Using charrettes to solve wildlife management communication issues in Michigan

MDRN partners with NCI and MSU Extension to use the charrette process to co-create an education and outreach plan.

People sitting around table at a meeting having a discussion.
Discussion during one of the MDOT charrette project set up meetings.

Since first detected in Michigan’s free-ranging deer populations in 2015, more than 180 deer have tested positive for chronic wasting disease (CWD) across nine Michigan counties. This neurological disease affects deer, elk, reindeer and moose, and is always fatal.

Without management, outreach and engagement, the spread of CWD in Michigan’s deer could have broad impacts felt across the state and by a diverse set of stakeholders.

While the Michigan Department of Natural Resources (MDNR) is researching how to deal with the disease, impacted stakeholders need information about the disease and policies related to it that may affect them.

To make sure that the information is timely, relevant and useful, and to augment the communication we already provide, the MDNR has partnered with the National Charrette Institute and Michigan State University (MSU) Extension to use the charrette process to co-create an education and outreach plan.

“This charrette effort is an exciting opportunity for MDNR and MSU to learn and conduct meaningful engagement, engage with diverse stakeholders, and develop a collaborative output with collaborative implementation,” said Emily Pomeranz from MDNR.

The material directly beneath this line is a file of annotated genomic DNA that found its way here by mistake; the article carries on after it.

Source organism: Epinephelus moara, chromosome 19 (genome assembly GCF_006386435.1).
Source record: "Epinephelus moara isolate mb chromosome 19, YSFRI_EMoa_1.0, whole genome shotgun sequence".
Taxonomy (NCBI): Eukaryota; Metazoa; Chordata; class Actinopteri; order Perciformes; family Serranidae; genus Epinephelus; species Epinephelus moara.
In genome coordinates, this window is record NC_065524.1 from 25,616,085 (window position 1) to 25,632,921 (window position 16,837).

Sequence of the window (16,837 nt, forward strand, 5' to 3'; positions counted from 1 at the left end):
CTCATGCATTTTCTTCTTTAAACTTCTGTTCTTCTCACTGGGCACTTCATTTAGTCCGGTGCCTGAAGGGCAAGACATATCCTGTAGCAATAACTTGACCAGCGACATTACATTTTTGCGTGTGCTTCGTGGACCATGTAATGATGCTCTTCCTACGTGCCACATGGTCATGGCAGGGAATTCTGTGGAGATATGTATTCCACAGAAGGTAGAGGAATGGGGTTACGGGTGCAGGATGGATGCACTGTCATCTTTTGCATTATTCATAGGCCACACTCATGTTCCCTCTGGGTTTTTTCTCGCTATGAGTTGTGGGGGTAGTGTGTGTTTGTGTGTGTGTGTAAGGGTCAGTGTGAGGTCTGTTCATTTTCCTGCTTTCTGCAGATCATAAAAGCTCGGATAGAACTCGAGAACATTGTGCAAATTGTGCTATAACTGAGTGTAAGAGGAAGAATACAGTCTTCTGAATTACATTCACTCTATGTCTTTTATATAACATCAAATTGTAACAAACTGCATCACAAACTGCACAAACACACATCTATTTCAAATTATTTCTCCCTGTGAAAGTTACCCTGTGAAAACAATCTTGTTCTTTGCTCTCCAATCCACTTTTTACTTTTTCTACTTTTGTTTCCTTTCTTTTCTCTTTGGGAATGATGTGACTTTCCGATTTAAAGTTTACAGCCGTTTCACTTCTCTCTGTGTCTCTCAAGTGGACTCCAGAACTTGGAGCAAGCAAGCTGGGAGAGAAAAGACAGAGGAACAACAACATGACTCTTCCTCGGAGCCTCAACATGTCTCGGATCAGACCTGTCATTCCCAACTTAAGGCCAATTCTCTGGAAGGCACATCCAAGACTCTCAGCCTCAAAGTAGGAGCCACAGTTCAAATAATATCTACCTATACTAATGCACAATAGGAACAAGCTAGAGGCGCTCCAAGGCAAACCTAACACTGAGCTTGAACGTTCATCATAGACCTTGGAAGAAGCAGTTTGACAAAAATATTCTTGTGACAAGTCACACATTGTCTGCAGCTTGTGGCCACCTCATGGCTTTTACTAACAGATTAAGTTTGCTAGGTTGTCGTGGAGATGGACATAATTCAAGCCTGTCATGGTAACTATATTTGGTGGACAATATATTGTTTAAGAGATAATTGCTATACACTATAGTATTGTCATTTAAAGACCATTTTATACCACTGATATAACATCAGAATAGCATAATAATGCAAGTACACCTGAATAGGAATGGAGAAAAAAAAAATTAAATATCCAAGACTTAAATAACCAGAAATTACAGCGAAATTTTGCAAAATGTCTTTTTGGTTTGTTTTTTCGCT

The goal of this project is to help Michigan residents better understand the scope of CWD effects and communicate the strategies that can be undertaken to reduce the spread of the disease and its impact on relevant stakeholders.

While the project activities will take place in the Montcalm and Ionia county area – the hotspot for CWD prevalence in Michigan – it is anticipated that components of the plan will be relevant for audiences statewide.

Project collaborators have begun planning the charrette effort with the help of a committee made up of partners reflecting a broad set of viewpoints, including state agencies, hunters, conservation organizations, public health, agriculture, local government, tribal government, and youth.

Over the course of four meetings, the committee has identified goals and objectives of the project, measures of its success, who will be involved and how, a list of base data work, and a project roadmap and charrette schedule.

In the coming months, project collaborators will be conducting focus groups to learn about perceptions and knowledge of CWD-related issues that are relevant to partners and understand relevant and trusted sources partners rely on for information.

This data collection effort will inform the charrette scheduled for June, where we will work with partners and others to develop messaging, sources, channels and language tailored to the needs of relevant groups and stakeholders. The culmination of the charrette effort will be an education and outreach plan, co-implemented by partners.

The MDNR’s Wildlife Division has been working on developing a culture of engagement, a multi-pronged effort involving trainings, internal engagement-focused work groups, hiring for positions with specific engagement and outreach expectations, as well as strategic partnerships and research projects with university collaborators.

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